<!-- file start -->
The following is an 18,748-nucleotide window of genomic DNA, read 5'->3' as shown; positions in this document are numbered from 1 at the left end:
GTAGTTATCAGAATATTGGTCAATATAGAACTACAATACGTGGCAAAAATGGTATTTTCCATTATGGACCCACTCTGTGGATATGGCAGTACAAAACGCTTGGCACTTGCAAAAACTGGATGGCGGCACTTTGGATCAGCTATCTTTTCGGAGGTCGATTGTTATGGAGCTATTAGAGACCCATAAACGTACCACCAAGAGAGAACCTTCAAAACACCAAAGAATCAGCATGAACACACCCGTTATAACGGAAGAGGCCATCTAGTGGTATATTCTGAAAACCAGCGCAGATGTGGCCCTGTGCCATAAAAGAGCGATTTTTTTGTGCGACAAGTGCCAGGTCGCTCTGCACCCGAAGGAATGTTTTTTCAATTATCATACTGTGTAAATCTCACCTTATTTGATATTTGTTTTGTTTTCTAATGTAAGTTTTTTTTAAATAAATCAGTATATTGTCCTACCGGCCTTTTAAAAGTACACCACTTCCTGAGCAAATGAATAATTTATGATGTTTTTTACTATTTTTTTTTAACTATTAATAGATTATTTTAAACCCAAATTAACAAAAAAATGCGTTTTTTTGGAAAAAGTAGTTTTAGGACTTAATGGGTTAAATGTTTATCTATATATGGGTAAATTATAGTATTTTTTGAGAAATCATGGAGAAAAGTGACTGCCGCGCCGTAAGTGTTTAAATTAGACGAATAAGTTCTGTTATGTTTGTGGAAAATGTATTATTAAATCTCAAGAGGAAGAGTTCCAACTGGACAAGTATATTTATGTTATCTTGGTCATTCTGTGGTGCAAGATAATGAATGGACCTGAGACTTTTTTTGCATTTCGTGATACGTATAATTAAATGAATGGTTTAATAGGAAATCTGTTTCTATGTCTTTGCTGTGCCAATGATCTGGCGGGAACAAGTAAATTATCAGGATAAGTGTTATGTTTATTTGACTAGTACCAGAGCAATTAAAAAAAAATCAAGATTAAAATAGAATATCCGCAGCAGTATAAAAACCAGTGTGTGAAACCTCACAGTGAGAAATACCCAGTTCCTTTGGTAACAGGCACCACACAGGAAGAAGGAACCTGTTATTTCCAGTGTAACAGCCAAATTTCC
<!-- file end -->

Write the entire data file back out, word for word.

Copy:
The following is an 18,748-nucleotide window of genomic DNA, read 5'->3' as shown; positions in this document are numbered from 1 at the left end:
GTAGTTATCAGAATATTGGTCAATATAGAACTACAATACGTGGCAAAAATGGTATTTTCCATTATGGACCCACTCTGTGGATATGGCAGTACAAAACGCTTGGCACTTGCAAAAACTGGATGGCGGCACTTTGGATCAGCTATCTTTTCGGAGGTCGATTGTTATGGAGCTATTAGAGACCCATAAACGTACCACCAAGAGAGAACCTTCAAAACACCAAAGAATCAGCATGAACACACCCGTTATAACGGAAGAGGCCATCTAGTGGTATATTCTGAAAACCAGCGCAGATGTGGCCCTGTGCCATAAAAGAGCGATTTTTTTGTGCGACAAGTGCCAGGTCGCTCTGCACCCGAAGGAATGTTTTTTCAATTATCATACTGTGTAAATCTCACCTTATTTGATATTTGTTTTGTTTTCTAATGTAAGTTTTTTTTAAATAAATCAGTATATTGTCCTACCGGCCTTTTAAAAGTACACCACTTCCTGAGCAAATGAATAATTTATGATGTTTTTTACTATTTTTTTTTAACTATTAATAGATTATTTTAAACCCAAATTAACAAAAAAATGCGTTTTTTTGGAAAAAGTAGTTTTAGGACTTAATGGGTTAAATGTTTATCTATATATGGGTAAATTATAGTATTTTTTGAGAAATCATGGAGAAAAGTGACTGCCGCGCCGTAAGTGTTTAAATTAGACGAATAAGTTCTGTTATGTTTGTGGAAAATGTATTATTAAATCTCAAGAGGAAGAGTTCCAACTGGACAAGTATATTTATGTTATCTTGGTCATTCTGTGGTGCAAGATAATGAATGGACCTGAGACTTTTTTTGCATTTCGTGATACGTATAATTAAATGAATGGTTTAATAGGAAATCTGTTTCTATGTCTTTGCTGTGCCAATGATCTGGCGGGAACAAGTAAATTATCAGGATAAGTGTTATGTTTATTTGACTAGTACCAGAGCAATTAAAAAAAAATCAAGATTAAAATAGAATATCCGCAGCAGTATAAAAACCAGTGTGTGAAACCTCACAGTGAGAAATACCCAGTTCCTTTGGTAACAGGCACCACACAGGAAGAAGGAACCTGTTATTTCCAGTGTAACAGCCAAATTTCC